"Can I tell you with what eagerness I expect the arrival of that blest day, when I shall experience the falsehood of a common assertion, that the greatest human happiness consists in hope? A doctrine which no person had ever stronger reason to believe than myself at present, since none ever tasted such bliss as fires my bosom with the thoughts of spending my future days with such a companion, and that every action of my life will have the glorious satisfaction of conducing to your happiness."

LEONORA TO HORATIO.

"The refinement of your mind has been so evidently proved by every word and action ever since I had the first pleasure of knowing you, that I thought it impossible my good opinion of Horatio could have been heightened to any additional proof of merit. This very thought was my amusement when I received your last letter, which, when I opened, I confess I was surprized to find the delicate sentiments expressed there so far exceeding what I thought could come even from you (although I know all the generous principles human nature is capable of are centred in your breast), that words cannot paint what I feel on the reflection that my happiness shall be the ultimate end of all your actions.

"Oh, Horatio! what a life must that be, where the meanest domestic cares are sweetened by the pleasing consideration that the man on earth who best deserves, and to whom you are most inclined to give your affections, is to reap either profit or pleasure from all you do! In such a case toils must be turned into diversions, and nothing but the unavoidable inconveniences of life can make us remember that we are mortal.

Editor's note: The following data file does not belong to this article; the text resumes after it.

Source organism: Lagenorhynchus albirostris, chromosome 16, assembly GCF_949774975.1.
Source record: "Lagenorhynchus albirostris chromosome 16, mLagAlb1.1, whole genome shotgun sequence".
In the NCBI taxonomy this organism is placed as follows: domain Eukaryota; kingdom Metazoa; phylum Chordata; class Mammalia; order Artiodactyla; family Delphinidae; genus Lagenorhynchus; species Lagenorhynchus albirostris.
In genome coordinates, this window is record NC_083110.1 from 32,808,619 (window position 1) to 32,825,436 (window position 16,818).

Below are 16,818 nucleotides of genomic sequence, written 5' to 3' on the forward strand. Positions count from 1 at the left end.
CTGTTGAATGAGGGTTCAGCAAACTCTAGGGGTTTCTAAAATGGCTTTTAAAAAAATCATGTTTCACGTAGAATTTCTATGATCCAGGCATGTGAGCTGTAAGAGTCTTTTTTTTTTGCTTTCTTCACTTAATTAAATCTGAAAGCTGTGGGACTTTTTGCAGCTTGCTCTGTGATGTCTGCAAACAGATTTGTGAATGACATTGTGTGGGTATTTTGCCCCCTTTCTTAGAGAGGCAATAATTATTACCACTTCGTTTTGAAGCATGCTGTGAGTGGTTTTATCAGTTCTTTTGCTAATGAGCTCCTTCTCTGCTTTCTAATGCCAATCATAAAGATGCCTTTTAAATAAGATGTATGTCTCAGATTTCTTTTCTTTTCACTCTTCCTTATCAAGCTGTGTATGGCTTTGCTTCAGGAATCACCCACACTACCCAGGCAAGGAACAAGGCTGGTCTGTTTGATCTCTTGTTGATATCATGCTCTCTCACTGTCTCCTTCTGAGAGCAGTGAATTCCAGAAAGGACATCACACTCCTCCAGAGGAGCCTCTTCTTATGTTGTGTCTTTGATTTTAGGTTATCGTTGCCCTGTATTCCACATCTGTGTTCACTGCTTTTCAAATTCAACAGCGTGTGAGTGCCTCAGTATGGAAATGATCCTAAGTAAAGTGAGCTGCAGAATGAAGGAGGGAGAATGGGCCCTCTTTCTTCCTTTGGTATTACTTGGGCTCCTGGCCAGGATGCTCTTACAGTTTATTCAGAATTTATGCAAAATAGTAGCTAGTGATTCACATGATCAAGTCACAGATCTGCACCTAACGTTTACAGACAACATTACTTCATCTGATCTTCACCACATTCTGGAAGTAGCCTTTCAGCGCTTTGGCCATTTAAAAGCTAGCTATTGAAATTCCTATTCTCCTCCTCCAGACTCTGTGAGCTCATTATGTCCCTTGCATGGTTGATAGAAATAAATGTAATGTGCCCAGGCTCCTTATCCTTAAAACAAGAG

"If the solitary turn of your thoughts, and the desire of keeping them undiscovered, makes even the conversation of men of wit and learning tedious to you, what anxious hours must I spend, who am condemned by custom to the conversation of women, whose natural curiosity leads them to pry into all my thoughts, and whose envy can never suffer Horatio's heart to be possessed by any one, without forcing them into malicious designs against the person who is so happy as to possess it! But, indeed, if ever envy can possibly have any excuse, or even alleviation, it is in this case, where the good is so great, and it must be equally natural to all to wish it for themselves; nor am I ashamed to own it: and to your merit, Horatio, I am obliged, that prevents my being in that most uneasy of all the situations I can figure in my imagination, of being led by inclination to love the person whom my own judgment forces me to condemn."

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After Adams returns penniless from Pastor Trulliber's, who pays his bills at the inn?